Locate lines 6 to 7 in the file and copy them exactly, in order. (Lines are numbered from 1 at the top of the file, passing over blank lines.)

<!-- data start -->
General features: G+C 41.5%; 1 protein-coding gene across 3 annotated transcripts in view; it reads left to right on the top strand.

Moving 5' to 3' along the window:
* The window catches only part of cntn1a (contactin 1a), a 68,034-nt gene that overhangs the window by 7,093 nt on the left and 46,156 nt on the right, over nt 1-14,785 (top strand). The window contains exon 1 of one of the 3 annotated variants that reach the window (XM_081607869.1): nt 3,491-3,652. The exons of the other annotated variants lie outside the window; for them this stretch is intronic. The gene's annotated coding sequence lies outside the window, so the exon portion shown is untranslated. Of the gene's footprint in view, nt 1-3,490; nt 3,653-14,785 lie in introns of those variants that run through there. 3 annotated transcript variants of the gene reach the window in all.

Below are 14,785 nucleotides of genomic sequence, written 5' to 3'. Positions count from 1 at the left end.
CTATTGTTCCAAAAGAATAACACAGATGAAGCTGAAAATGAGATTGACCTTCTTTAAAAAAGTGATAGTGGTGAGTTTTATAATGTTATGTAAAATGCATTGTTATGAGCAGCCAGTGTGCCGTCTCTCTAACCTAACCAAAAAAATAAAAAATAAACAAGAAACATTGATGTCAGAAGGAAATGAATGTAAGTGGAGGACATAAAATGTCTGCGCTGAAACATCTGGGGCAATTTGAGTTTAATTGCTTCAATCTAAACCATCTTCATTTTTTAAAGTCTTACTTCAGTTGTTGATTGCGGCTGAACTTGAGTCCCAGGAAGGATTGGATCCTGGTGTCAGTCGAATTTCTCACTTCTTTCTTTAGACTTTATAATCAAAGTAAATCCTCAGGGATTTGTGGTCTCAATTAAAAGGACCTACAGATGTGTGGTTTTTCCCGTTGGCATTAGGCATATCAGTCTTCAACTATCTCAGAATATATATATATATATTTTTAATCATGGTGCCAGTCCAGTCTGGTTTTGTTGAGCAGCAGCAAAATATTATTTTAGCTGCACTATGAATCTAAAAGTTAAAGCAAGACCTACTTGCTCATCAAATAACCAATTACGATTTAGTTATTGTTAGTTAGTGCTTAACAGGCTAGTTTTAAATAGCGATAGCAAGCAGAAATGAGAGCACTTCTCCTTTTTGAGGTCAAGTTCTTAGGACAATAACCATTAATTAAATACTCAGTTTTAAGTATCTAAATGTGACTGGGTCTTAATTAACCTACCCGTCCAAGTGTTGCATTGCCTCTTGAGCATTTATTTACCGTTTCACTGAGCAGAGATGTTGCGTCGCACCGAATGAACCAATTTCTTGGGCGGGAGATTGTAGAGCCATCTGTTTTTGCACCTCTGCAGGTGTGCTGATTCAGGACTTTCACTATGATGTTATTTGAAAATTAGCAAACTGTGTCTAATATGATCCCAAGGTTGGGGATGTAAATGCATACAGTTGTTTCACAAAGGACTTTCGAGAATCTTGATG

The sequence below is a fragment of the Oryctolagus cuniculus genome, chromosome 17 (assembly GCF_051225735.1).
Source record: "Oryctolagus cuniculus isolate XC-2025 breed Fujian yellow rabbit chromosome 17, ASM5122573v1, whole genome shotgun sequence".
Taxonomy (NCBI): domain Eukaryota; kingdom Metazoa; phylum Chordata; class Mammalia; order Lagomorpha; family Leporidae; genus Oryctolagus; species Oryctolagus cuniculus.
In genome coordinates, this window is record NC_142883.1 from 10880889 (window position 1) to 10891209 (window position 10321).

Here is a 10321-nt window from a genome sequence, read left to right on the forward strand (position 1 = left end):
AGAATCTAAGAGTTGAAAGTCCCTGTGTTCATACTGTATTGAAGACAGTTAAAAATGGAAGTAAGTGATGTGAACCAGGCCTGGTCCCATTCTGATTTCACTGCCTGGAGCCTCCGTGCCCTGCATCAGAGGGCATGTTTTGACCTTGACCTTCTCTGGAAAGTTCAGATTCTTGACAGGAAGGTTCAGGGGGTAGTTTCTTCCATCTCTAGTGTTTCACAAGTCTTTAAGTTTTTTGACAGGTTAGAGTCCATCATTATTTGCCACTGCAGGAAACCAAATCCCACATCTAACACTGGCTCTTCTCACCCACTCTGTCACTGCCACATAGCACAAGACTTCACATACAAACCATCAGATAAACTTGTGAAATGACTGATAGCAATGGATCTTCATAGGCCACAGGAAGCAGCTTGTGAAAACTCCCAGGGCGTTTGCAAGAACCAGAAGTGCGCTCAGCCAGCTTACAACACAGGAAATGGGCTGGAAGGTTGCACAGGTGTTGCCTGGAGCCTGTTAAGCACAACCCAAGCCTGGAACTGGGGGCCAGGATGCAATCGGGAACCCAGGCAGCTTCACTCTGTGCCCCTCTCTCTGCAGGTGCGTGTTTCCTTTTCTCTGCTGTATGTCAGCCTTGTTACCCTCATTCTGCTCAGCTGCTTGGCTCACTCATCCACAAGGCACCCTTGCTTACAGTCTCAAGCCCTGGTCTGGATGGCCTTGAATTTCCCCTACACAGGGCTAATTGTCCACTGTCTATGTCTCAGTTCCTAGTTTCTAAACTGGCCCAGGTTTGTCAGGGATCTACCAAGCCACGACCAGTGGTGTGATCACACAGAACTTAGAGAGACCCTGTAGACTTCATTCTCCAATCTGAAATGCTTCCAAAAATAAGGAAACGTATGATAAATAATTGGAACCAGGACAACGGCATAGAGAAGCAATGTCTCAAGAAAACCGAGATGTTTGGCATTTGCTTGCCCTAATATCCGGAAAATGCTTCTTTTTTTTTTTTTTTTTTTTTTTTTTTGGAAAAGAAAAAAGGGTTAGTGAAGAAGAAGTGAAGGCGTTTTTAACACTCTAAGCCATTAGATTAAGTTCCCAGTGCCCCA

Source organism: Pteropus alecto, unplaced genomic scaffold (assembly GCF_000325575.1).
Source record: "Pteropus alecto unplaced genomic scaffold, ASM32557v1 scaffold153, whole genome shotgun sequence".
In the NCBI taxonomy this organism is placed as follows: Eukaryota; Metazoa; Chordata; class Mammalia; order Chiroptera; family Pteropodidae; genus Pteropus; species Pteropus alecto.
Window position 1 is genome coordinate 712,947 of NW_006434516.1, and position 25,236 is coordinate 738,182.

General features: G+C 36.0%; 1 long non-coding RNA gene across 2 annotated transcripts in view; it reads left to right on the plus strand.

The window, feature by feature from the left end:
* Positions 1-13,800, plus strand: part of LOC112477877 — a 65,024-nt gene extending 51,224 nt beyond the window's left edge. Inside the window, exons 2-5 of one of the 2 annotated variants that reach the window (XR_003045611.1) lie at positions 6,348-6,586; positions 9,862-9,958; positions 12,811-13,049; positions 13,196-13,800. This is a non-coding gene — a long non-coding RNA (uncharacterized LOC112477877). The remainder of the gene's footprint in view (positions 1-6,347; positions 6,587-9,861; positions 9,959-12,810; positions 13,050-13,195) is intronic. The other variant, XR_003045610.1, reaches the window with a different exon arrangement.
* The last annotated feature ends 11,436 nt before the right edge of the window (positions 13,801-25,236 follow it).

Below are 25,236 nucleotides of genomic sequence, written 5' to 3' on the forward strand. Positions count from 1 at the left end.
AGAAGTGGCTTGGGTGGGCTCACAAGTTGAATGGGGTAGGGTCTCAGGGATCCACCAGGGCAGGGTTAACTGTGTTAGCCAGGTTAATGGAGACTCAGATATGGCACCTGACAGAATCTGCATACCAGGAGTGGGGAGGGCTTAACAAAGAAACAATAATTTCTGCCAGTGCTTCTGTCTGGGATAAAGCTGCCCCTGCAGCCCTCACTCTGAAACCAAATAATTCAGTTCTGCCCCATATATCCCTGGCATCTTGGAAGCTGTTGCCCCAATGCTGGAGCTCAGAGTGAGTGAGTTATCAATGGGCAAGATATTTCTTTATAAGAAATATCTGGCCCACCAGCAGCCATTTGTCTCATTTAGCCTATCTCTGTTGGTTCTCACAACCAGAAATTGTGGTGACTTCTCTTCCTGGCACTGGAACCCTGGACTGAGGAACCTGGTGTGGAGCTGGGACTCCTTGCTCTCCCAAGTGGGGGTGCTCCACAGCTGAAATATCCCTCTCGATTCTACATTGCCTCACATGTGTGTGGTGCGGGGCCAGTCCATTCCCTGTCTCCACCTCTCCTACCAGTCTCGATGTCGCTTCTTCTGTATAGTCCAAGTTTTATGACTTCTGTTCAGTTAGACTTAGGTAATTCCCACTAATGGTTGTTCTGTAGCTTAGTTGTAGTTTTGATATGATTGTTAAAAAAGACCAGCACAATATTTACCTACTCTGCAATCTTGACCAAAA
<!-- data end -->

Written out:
The sequence below is a fragment of the Oryctolagus cuniculus genome, chromosome 17 (assembly GCF_051225735.1).
Source record: "Oryctolagus cuniculus isolate XC-2025 breed Fujian yellow rabbit chromosome 17, ASM5122573v1, whole genome shotgun sequence".